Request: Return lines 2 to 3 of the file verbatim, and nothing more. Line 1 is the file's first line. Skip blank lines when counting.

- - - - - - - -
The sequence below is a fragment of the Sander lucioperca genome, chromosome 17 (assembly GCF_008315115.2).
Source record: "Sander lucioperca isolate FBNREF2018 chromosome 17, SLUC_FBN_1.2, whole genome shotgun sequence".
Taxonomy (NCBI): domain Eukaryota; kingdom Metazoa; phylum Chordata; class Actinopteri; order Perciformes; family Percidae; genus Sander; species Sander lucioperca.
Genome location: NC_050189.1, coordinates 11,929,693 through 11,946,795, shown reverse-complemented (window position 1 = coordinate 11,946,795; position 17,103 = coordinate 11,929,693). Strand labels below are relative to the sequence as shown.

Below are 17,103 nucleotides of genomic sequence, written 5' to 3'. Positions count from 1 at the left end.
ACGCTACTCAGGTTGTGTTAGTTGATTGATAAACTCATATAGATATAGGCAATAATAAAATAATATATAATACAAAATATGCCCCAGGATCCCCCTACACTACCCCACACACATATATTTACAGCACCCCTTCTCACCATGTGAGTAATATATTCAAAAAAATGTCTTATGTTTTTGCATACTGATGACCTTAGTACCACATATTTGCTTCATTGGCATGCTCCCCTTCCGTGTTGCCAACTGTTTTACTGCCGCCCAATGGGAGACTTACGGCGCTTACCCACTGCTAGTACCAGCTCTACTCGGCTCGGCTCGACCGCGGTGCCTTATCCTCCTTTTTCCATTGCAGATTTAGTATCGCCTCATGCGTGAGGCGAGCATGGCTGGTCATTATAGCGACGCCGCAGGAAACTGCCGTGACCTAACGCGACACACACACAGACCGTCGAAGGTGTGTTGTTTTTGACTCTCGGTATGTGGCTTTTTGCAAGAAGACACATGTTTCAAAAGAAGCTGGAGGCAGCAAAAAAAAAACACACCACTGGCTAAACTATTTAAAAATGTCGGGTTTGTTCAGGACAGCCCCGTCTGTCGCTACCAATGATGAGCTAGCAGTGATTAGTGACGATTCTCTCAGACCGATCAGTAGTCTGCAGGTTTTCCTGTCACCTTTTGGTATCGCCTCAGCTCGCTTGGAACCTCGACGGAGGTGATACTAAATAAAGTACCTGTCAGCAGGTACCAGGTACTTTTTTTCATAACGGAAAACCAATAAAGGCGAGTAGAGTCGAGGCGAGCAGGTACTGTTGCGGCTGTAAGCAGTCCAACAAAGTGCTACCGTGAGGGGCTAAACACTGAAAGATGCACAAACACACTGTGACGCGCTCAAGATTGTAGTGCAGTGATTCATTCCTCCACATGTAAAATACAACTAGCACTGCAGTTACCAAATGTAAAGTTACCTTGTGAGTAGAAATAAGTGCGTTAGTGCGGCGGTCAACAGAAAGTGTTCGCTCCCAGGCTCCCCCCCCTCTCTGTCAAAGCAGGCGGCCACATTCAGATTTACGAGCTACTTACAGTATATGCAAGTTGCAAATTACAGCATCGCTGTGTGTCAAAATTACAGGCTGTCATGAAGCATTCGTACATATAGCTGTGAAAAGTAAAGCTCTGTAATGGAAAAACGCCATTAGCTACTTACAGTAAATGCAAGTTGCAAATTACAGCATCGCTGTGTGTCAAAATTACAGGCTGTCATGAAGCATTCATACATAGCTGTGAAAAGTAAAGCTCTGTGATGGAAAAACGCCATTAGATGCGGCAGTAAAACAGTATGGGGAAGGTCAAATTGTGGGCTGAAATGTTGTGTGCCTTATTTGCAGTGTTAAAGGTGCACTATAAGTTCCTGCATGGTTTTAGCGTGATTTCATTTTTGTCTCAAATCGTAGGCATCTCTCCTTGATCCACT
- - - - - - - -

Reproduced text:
Source record: "Sander lucioperca isolate FBNREF2018 chromosome 17, SLUC_FBN_1.2, whole genome shotgun sequence".
Taxonomy (NCBI): domain Eukaryota; kingdom Metazoa; phylum Chordata; class Actinopteri; order Perciformes; family Percidae; genus Sander; species Sander lucioperca.